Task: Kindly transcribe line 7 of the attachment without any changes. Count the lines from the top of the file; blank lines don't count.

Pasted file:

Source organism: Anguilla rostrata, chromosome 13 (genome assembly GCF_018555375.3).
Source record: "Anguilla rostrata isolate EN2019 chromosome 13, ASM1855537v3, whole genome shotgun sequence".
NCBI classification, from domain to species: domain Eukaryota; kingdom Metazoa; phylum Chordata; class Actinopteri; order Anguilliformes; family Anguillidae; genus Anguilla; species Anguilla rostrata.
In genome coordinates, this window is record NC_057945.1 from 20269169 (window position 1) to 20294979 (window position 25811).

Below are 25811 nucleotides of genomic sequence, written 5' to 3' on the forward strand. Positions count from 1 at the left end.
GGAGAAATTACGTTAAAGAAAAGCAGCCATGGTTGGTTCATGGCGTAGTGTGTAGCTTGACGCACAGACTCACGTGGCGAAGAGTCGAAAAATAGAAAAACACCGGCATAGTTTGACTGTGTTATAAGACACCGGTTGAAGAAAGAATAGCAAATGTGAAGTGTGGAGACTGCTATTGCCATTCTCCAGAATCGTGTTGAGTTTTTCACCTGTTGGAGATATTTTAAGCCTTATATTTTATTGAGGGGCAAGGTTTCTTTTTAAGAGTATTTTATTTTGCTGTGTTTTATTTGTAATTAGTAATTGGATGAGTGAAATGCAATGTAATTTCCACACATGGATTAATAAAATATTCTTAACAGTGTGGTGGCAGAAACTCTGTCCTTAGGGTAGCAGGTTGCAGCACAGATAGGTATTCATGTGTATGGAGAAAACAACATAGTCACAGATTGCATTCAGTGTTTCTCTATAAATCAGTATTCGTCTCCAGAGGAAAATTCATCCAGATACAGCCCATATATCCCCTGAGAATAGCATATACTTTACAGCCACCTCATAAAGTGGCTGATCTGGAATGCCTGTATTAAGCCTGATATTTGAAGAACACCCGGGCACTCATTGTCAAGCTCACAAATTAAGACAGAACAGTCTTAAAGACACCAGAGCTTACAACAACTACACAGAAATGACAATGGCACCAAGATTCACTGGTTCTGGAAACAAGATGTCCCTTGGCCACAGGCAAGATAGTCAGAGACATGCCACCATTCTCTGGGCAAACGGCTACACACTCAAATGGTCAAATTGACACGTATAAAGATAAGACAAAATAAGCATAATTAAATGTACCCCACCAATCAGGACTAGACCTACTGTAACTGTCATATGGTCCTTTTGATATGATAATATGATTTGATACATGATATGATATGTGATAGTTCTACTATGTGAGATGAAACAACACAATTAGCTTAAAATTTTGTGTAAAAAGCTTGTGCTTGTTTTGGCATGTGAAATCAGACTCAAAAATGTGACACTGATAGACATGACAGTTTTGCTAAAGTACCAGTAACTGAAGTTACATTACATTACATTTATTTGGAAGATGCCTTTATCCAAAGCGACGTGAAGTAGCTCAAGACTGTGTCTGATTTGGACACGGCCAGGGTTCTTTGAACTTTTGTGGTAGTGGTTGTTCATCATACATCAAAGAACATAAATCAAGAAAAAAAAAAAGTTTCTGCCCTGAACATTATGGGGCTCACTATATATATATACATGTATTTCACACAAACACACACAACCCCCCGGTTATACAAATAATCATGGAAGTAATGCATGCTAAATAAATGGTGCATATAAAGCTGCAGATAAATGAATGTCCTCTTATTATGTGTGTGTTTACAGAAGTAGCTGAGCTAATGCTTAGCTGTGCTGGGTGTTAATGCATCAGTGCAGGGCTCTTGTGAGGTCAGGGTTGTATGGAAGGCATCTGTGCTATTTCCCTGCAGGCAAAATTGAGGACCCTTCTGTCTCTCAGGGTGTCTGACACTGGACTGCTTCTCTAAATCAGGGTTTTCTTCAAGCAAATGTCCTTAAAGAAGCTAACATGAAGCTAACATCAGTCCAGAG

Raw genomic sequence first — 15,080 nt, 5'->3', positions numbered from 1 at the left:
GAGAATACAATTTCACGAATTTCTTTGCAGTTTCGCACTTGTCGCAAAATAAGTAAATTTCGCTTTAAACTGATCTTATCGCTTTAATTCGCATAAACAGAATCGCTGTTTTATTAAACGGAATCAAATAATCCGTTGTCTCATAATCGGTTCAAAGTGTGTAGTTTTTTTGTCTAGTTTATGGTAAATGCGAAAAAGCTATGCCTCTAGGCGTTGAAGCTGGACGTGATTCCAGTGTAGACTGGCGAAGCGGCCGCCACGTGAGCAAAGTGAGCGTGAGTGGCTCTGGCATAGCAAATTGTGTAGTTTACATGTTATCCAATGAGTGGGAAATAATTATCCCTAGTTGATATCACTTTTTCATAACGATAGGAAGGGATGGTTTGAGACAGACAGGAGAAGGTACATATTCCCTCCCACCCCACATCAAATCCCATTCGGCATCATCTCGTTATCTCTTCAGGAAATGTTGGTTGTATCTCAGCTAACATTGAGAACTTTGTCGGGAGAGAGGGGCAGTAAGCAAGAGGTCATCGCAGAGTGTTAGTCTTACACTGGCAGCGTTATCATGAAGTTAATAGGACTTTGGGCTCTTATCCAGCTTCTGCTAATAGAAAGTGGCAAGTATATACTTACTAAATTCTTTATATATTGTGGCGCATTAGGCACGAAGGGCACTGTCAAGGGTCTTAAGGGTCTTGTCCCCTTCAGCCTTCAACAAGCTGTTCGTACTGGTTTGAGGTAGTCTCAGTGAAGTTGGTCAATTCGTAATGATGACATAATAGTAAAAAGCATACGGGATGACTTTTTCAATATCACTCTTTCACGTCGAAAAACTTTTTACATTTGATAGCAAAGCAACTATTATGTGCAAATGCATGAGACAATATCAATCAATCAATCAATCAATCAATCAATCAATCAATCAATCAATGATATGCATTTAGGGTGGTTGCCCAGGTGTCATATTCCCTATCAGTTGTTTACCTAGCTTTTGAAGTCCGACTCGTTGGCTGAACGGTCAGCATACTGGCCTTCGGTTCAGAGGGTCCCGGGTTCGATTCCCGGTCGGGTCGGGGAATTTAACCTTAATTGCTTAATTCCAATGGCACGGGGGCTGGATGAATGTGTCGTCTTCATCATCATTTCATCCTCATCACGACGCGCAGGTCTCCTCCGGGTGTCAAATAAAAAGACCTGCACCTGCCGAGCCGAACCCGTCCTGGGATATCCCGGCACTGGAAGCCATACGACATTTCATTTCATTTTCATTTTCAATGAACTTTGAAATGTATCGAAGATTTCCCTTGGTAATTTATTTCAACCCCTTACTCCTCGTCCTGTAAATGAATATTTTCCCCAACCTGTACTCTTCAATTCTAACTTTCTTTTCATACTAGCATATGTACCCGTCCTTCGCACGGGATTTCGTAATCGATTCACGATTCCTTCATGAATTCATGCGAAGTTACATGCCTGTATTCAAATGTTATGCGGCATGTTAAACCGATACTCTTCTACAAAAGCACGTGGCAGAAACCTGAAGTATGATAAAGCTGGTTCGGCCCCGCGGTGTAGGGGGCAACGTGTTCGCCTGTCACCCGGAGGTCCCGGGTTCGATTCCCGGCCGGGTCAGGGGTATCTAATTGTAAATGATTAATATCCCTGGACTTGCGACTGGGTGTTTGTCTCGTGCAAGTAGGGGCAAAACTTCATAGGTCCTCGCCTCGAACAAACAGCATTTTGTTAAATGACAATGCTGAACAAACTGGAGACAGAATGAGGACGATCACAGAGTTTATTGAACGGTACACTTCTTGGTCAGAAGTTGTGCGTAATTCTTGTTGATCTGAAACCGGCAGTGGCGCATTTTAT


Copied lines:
Raw genomic sequence first — 15,080 nt, 5'->3', positions numbered from 1 at the left: